Initial studies to develop LSVT LOUD methods provided the foundation for examining the mechanisms of change following treatment.  Vocal sound pressure level (vocSPL) is the primary outcome variable because decreased loudness is a key perceptual features of hypokinetic dysarthria associated with PD.  LSVT LOUD has been evaluated in research studies demonstrating statistically significant therapeutic effects in voice and speech with long-term maintenance up to two years post-treatment.   In addition to increasing vocal vocSPL, there have been distributed effects of training increased loudness to more precise articulation, increased pitch variation, improved coordination of respiration and phonation, greater facial expression, and preliminary evidence demonstrated improved swallow function.

 

LSVT LOUD consists of exercises to train increased amplitude of speech (increased vocSPL) as well as training individuals to monitor vocal loudness to learn the internal cue for scaling amplitude of speech production to achieve normal loudness during treatment tasks.  Increased vocSPL serves as a single motor organizing theme for multiple speech production subsystems that may be impaired.  LSVT LOUD is unique in comparison to existing treatment paradigms because the mode of treatment delivery is intensive and requires high effort consistent with theories of motor learning that drive activity-dependent changes in neural plasticity for long-term carryover and generalization of skill acquisition.  That means the therapy must be administered four times a week for four weeks for a total of 16 individual treatment sessions in one month.

 

In addition, LSVT LOUD is unique because it includes calibration activities to addresses sensory and internal cueing deficits that can be barriers to carryover and generalization of treatment effects for people with PD.  Calibration refers to teaching the patient to recognize the internal sensory cue for normal loudness so they will use normal loudness consistently in communication situations outside the treatment room. 

 

It sounds like the treatment you have experienced is targeted to increase loudness but may not be a standardized approach.  I recommend treatment that is supported by the literature.  Ask your therapist for the available research on the approach being used with you.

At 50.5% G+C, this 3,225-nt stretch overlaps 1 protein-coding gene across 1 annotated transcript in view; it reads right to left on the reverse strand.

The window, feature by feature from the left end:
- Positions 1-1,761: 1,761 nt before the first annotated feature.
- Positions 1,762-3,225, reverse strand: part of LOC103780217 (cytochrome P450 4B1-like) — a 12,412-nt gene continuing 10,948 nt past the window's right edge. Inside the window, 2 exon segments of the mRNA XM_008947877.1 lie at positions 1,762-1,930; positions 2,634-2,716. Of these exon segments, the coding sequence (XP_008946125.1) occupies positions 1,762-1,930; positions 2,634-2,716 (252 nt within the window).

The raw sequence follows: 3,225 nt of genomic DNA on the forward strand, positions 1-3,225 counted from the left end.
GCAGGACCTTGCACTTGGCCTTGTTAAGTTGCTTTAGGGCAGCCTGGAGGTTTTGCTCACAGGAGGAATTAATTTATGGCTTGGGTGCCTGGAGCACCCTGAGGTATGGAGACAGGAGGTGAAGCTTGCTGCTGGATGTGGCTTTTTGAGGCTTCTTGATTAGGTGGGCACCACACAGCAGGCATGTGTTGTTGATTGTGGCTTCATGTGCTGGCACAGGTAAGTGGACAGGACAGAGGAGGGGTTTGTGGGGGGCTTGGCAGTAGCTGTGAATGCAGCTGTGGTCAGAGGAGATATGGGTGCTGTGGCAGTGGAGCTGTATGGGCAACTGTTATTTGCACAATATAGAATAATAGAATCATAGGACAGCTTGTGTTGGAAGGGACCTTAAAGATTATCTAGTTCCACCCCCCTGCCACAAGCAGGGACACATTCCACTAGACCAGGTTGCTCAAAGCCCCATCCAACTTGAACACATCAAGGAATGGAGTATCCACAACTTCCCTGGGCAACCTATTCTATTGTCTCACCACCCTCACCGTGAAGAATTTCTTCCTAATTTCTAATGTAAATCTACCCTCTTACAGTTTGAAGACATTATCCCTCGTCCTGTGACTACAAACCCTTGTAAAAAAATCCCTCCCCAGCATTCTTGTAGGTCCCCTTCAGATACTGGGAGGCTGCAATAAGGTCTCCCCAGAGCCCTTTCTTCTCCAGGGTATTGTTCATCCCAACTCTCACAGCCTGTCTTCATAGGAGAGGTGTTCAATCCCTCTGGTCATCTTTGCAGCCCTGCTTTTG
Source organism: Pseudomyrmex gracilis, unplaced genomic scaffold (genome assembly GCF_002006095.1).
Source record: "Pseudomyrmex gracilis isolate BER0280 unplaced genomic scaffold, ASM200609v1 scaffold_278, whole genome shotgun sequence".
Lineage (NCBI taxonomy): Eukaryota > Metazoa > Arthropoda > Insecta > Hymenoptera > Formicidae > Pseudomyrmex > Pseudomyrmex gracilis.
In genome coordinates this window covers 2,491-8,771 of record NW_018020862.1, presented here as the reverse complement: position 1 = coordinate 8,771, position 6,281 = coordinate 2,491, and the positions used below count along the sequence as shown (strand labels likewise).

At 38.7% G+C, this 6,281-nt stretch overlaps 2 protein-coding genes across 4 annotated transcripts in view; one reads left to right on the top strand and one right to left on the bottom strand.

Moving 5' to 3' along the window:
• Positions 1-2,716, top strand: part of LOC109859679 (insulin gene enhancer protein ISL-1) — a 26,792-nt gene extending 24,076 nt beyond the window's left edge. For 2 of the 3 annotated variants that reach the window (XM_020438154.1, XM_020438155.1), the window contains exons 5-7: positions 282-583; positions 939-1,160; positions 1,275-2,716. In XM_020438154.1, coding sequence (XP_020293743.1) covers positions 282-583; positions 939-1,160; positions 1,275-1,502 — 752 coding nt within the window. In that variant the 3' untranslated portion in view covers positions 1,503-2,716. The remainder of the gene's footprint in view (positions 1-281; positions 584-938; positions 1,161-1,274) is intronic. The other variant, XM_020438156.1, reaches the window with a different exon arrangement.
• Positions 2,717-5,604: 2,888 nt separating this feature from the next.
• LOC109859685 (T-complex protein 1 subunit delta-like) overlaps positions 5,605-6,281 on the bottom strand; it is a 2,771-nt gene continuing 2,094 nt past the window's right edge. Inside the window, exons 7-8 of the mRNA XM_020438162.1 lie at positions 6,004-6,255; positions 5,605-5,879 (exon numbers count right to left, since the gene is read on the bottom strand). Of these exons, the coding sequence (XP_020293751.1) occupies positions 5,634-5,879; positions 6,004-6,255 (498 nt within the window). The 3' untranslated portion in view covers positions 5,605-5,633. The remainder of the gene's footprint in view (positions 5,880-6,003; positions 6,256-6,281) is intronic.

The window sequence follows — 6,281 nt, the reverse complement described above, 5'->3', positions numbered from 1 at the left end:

Please write again if you have any additional questions.

 

Sincerely,

 

Dr. Mahler

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ljharper62    4

Hello Doctor Mahler,

 

My husband was diagnosed about 5 years ago and went through the LSVT Loud program 3 years ago which helped immensely for awhile. Now two years later he really needs to have some additional help with his speech. Unfortunately our medical insurance does not cover the therapy and the cost is too great for us to be able to pay for it out of pocket again. 

 

Is it still helpful if we start working on some of the exercises that were given to him at the time? I believe we have most of the practice sheets. Are there any other things we can work on at home to help him out?

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Dr. Mahler    19

Thank you for writing with this important question.  People's communication needs change as PD progresses.  It is good to hear that your husband benefited from treatment 3 years ago and it is possible that similar strategies could help again.  However, it would be best practice to get a referral for an evaluation with a speech-language pathologist to assess your husband's current communication and swallowing.  This will be covered by insurance.  If strategies to increase loudness are still appropriate then some number of tune-up sessions may be sufficient.  Patients do not always need to repeat the entire 16 sessions.

 

In the meantime, it is a good idea to carry on with the homework exercises he was taught in LSVT LOUD.

 

Please write again if you have any further questions.

 

Sincerely,

 

Leslie Mahler, PhD, CCC-SLP